In Asia, Australian stocks dropped more than 0.7%, Japan's Nikkei share average shed 0.2%, after earlier being down more than 1%, and shares in Seoul fell 0.4%.
Chinese shares, which had opened in the red, reversed losses with the bluechip index up 0.3%.
That left MSCI's broadest index of Asia-Pacific shares outside of Japan down 0.4% at 694.87 but still above the day's low of 684.52, a level not seen since Feb. 1.
"China had a decent rally at the lows so that pulled markets higher. We saw a nice turnaround coming through," said Chris Weston, Melbourne-based strategist for Pepperstone.
"We are seeing some strength come back. Energy, staples, utilities have done well and financials too as a hedge against rising rates."
Earlier, equity investors were rattled by a sell-off in U.S. Treasuries which sent yields rising and hoisted the dollar to a three-month high, dragging the Japanese yen lower.
Energy markets were not spared the volatility either, with oil prices adding to big gains overnight after the Organization of Petroleum Exporting Countries (OPEC) and its allies agreed to mostly maintain their supply cuts in April as they await a more solid recovery in demand from the COVID-19 pandemic.
Investor focus turned to the release of the U.S. non-farm payrolls for February, with the market eyeing a bounce back in employment growth and a steady unemployment rate at 6.3%.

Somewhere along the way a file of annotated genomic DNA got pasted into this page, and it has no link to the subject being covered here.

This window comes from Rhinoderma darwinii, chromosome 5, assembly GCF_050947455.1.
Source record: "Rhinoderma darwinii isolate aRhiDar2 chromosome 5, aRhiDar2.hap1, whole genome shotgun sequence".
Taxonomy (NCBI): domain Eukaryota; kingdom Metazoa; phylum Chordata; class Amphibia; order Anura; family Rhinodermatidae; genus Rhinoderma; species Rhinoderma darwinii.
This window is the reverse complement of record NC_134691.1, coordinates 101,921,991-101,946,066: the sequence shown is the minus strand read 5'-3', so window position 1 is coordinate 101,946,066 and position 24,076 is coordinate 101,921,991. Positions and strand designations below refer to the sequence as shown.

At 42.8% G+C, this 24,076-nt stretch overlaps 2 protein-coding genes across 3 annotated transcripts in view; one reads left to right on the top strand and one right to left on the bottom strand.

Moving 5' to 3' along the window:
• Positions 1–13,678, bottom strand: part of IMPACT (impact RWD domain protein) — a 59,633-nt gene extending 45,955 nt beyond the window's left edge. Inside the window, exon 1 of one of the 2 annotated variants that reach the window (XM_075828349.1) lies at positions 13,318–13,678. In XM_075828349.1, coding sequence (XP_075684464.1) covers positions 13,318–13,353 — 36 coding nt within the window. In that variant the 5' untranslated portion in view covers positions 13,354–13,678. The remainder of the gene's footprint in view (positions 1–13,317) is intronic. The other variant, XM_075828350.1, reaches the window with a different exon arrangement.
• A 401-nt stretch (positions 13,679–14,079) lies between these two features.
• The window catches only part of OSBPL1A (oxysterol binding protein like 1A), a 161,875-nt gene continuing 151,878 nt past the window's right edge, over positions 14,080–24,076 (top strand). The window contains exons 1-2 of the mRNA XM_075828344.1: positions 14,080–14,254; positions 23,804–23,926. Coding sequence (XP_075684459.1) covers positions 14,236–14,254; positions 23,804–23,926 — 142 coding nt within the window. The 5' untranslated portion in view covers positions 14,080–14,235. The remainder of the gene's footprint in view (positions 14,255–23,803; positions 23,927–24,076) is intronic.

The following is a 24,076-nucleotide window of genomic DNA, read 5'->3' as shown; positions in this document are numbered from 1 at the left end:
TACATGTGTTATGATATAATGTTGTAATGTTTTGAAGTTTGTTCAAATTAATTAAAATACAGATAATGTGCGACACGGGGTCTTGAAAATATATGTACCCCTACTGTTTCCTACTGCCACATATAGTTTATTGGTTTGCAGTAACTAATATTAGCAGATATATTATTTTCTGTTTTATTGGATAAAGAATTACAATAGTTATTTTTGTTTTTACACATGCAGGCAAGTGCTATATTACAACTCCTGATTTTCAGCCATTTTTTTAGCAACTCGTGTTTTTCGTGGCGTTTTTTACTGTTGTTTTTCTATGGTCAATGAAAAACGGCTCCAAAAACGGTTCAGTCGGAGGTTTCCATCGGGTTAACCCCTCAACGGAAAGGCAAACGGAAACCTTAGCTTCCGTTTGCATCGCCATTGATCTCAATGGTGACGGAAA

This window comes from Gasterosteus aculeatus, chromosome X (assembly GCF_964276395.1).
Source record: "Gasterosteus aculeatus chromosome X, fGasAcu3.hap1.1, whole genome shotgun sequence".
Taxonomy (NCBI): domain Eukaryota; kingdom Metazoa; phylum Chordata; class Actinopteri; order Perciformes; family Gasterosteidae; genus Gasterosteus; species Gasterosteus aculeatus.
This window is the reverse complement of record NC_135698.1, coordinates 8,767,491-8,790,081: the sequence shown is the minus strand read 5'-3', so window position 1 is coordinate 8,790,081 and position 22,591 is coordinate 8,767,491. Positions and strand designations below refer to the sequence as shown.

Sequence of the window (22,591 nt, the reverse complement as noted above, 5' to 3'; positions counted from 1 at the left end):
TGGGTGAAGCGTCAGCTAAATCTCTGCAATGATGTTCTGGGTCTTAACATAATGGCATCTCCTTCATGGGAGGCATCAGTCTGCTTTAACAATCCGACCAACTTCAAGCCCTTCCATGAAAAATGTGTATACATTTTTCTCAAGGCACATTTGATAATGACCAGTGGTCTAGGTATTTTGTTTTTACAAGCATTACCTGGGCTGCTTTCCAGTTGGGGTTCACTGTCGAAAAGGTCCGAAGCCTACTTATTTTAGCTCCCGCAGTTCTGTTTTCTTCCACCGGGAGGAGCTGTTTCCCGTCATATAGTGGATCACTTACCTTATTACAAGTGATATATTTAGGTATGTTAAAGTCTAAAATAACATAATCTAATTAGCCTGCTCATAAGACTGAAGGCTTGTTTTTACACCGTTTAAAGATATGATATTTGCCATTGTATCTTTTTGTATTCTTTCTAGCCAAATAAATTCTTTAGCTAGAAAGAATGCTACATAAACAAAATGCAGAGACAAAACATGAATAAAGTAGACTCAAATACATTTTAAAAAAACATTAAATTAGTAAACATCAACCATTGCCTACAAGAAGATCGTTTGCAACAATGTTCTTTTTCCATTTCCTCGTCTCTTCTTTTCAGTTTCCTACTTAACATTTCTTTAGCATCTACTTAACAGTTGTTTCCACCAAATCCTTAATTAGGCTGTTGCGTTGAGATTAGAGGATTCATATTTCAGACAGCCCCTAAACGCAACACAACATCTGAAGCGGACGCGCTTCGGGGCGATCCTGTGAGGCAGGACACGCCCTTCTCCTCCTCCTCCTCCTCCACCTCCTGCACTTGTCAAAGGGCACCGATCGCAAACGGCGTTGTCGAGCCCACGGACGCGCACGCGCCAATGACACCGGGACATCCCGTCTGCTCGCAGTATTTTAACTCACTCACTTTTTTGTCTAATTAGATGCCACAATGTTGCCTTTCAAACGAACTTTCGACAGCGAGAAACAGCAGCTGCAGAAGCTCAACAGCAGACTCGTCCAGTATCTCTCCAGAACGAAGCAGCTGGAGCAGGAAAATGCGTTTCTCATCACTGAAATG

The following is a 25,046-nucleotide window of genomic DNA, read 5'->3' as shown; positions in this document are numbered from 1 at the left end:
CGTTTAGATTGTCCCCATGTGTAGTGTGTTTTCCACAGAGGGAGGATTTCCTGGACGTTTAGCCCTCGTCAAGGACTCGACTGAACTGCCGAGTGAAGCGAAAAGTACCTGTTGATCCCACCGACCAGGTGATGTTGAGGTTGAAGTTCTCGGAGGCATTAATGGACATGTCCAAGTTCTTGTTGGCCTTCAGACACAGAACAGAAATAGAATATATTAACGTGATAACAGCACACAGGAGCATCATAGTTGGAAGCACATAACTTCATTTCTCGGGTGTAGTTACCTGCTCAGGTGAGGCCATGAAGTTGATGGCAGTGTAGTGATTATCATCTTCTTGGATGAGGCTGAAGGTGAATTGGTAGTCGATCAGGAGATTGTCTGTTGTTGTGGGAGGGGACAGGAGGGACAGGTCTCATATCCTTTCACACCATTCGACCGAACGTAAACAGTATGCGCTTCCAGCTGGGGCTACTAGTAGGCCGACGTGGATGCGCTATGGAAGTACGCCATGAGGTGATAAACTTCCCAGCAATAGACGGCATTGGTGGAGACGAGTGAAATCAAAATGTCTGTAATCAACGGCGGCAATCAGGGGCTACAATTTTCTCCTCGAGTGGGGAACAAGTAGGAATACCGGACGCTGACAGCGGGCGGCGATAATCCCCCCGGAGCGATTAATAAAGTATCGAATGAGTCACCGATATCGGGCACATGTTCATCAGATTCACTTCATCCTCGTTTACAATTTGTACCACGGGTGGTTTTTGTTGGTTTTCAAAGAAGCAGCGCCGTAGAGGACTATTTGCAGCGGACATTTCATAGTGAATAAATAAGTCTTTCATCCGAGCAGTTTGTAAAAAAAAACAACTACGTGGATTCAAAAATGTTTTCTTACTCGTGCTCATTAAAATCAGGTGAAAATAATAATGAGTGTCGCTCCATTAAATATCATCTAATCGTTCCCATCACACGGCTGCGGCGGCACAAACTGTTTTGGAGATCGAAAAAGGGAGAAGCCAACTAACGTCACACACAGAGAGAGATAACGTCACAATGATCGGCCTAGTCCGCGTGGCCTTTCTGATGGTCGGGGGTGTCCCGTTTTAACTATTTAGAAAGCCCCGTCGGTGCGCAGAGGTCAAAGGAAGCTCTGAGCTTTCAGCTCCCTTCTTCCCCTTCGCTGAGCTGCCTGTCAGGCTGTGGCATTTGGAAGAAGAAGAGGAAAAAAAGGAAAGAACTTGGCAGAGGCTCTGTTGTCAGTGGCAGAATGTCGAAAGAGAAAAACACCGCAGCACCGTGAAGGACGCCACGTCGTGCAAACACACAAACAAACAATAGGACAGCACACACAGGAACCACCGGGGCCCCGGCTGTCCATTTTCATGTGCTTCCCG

"We suspect the market will be inclined to look through a weaker number, with investors looking ahead to the big fiscal stimulus planned in the U.S. and the eventual removal of Covid-related restrictions later this year," said Ray Attrill, head of forex strategy at National Australia Bank.
On Thursday, U.S. stocks slumped after Federal Reserve Chair Jerome Powell disappointed some investors by not indicating that the Fed might step up purchases of long-term bonds to hold down longer-term interest rates.
The tech-heavy Nasdaq Composite tumbled 2.1%, taking it down about 10% from its record close on Feb. 12 and putting it in correction territory.
Even though Powell made it clear that the Fed was not close to changing its ultra-loose monetary policy stance anytime soon, some analysts still worried rising Treasury yields could herald higher borrowing costs, thereby limiting the fragile U.S. economic recovery.
Bond investors sold U.S. debt. The yield on 10-year Treasuries climbed above 1.5% though it was still below a one-year high of 1.614% struck last week.
The yield curve, a measure of economic expectations, steepened on rising yields, with the gap between two- and 10-year yields widening by another 6.3 basis points overnight.
Rising Treasury yields bolstered demand for the dollar. The dollar index jumped to a three-month high of 91.734.
A stronger dollar hobbled the yen. By early Friday, the yen fell to as low as 108.11, the lowest since June 9.
The euro was also tripped by a firmer dollar, with the common currency sluggish at $1.1955.
Climbing yields and dollar strength pummeled gold prices, which sank to a nine-month low as investors sold the precious metal to reduce the opportunity cost of holding the non-yielding asset.
Spot gold was last at $1,697 per ounce, trading below $1,700 for the first time since June 2020.
Oil prices extended gains on Friday after zooming higher overnight.
U.S. crude futures climbed 82 cents to $64.65, holding just below a 13-month high hit on Thursday. Brent crude rose 88 cents to $67.62 a barrel.
(Reporting by Koh Gui Qing in New York and Swati Pandey in Sydney; Editing by Sam Holmes, Christian Schmollinger and Ana Nicolaci da Costa) ((firstname.lastname@example.org; +61 2 9321 8166; Reuters Messaging: twitter.com/swatisays))